Merck Manual

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Introduction to Meningitis


John E. Greenlee

, MD, University of Utah School of Medicine

Last full review/revision Aug 2019| Content last modified Aug 2019
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Meningitis is inflammation of the layers of tissue that cover the brain and spinal cord (meninges) and of the fluid-filled space between the meninges (subarachnoid space).

  • Meningitis can be caused by bacteria, viruses, or fungi, by disorders that are not infections, or by drugs.

  • Meningitis symptoms include fever, headache, and a stiff neck that makes lowering the chin to chest difficult or impossible, although infants may not have a stiff neck and symptoms may differ in the very old and in people who take drugs that suppress the immune system.

  • A spinal tap is done to obtain a sample of cerebrospinal fluid for analysis.

  • Treatment of meningitis depends on the cause (for example, antibiotics for bacterial meningitis) and includes drugs to relieve symptoms.

The brain and spinal cord are covered by three layers of tissue called meninges. These layers are the

  • Dura mater (outermost)

  • Arachnoid membrane (middle)

  • Pia mater (innermost)

Tissues Covering the Brain

Tissues Covering the Brain

Between the arachnoid membrane and pia mater is the subarachnoid space. This space contains cerebrospinal fluid, which flows through the meninges, fills the spaces within the brain, and helps cushion the brain and spinal cord.

Most often, meningitis is caused by

  • Infection with microorganisms such as bacteria, viruses, or fungi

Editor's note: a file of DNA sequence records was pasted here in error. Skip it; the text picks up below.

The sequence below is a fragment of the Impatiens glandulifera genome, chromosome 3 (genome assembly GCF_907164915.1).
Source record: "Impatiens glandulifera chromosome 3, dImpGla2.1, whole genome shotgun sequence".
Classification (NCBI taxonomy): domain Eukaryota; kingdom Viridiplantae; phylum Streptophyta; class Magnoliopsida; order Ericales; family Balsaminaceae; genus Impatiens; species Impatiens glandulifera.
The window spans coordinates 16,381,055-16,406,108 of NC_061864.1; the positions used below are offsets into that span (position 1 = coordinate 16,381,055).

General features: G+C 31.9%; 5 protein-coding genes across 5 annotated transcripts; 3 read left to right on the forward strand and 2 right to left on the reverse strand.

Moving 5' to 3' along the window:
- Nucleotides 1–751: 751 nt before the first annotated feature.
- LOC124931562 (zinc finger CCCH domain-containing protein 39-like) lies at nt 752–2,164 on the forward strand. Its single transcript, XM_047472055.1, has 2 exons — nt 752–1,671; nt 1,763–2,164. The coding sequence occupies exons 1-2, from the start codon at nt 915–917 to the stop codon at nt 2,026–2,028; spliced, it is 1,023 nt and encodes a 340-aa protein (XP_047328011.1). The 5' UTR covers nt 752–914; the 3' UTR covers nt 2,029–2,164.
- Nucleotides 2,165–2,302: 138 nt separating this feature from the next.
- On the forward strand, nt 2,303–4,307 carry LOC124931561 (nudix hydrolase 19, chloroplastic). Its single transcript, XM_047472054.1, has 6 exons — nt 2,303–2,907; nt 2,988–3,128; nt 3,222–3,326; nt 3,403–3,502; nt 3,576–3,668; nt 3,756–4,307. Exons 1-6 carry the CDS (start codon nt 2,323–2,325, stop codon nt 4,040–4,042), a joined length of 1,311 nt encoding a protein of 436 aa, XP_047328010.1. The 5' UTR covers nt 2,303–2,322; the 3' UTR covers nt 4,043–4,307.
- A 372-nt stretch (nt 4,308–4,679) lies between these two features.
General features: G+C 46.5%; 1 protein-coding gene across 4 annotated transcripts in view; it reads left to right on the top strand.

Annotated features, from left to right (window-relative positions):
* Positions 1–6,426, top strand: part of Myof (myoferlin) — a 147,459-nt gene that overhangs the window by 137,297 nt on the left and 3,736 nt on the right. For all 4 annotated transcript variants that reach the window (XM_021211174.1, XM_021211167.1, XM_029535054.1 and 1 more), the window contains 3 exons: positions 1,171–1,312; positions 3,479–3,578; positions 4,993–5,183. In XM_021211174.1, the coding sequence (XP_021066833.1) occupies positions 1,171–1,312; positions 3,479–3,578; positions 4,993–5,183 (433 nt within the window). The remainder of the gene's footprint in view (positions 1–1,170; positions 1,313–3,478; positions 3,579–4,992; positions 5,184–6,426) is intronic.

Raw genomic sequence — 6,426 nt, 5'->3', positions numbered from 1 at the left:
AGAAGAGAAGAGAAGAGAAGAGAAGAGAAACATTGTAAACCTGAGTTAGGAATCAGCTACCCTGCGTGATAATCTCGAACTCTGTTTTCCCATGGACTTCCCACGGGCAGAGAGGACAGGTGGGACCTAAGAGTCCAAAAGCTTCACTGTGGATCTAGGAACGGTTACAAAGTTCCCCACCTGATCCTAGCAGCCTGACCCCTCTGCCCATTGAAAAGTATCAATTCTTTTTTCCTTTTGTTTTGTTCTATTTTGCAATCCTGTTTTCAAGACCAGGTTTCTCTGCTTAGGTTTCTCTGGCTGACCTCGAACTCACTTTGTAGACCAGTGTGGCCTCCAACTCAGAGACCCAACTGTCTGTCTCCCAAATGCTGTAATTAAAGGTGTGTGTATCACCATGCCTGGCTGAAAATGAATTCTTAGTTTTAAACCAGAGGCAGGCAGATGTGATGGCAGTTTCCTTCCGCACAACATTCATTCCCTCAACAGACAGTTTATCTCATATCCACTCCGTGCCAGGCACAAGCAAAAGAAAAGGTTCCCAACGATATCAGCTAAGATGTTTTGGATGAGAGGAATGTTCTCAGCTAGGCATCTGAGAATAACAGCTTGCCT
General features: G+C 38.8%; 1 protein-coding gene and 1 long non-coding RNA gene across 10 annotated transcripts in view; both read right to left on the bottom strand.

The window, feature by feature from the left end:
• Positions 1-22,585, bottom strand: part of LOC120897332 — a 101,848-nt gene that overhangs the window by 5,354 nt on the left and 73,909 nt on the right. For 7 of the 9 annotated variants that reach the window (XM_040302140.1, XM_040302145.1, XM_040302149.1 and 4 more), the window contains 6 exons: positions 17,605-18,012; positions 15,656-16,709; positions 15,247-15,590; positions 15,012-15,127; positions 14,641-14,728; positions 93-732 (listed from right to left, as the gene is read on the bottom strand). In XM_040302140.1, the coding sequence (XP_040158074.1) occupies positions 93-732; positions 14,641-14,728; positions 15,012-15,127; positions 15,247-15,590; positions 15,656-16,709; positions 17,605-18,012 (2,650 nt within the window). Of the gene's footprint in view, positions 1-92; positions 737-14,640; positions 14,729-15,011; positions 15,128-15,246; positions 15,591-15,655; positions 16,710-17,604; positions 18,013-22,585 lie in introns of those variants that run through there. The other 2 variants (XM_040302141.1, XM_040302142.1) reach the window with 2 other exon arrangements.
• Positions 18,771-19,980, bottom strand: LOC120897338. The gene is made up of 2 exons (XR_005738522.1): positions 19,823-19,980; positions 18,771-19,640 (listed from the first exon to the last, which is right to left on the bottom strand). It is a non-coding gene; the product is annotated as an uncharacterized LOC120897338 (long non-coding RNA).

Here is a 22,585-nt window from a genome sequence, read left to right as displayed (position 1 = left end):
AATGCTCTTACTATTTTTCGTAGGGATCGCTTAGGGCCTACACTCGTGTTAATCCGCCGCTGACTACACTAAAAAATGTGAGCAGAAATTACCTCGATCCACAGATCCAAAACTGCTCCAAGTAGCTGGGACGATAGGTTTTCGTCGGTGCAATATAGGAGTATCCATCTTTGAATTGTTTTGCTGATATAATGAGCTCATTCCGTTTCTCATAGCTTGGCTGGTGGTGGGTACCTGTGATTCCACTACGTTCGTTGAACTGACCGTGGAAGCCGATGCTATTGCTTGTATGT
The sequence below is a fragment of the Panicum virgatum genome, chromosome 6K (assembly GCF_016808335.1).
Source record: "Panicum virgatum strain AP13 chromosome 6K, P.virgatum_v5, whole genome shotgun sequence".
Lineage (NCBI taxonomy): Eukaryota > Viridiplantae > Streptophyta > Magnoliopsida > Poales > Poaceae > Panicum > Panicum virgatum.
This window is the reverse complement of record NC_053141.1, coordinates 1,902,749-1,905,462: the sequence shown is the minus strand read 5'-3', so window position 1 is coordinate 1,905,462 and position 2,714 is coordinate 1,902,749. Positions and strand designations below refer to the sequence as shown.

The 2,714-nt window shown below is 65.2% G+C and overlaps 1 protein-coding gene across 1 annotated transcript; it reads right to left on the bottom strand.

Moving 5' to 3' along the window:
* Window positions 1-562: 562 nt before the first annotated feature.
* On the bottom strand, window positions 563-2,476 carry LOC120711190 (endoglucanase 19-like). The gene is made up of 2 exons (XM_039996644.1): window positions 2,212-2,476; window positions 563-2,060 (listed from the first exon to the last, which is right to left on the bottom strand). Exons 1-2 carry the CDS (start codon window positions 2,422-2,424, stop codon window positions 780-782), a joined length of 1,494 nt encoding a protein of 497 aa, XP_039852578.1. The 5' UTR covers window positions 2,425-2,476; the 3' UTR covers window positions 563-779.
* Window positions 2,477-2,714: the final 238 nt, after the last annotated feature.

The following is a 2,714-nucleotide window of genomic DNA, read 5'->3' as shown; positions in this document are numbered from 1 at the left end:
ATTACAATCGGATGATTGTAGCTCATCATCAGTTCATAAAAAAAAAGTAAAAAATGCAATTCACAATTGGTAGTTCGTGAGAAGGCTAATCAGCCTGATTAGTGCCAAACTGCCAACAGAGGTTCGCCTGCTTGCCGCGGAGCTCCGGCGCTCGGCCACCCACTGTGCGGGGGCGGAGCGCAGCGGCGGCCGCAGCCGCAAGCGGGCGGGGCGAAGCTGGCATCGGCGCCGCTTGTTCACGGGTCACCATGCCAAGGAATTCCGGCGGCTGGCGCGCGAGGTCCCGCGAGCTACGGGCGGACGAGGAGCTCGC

However, certain drugs and disorders that are not infections occasionally cause meningitis (called noninfectious meningitis). These disorders include the following:

Meningitis often appears suddenly (called acute meningitis). Sometimes it develops over a period of several days to a few weeks (called subacute meningitis). If it lasts 4 weeks or longer, it is considered chronic. It can recur after it has seemed to disappear (called recurrent meningitis).

Meningitis can be classified by what causes it (bacteria, viruses, or something else) or by how quickly it develops (acute, subacute, or chronic). But it is usually classified as one of the following:

Acute bacterial meningitis is particularly serious and worsens rapidly. Most people with viral or noninfectious meningitis recover within a few weeks. Subacute meningitis and chronic meningitis usually progress slowly and gradually, but doctors may have difficulty determining what the cause is and thus what the treatment should be.

Aseptic meningitis, often used to refer to viral meningitis, actually refers to meningitis caused by anything other than the bacteria that usually cause acute bacterial meningitis. Thus, aseptic meningitis can include meningitis caused by the following:

  • Viruses

  • Occasionally, other organisms (such as the bacteria that cause Lyme disease or syphilis)

  • Disorders that are not infections (such as sarcoidosis)

  • Reactions to drugs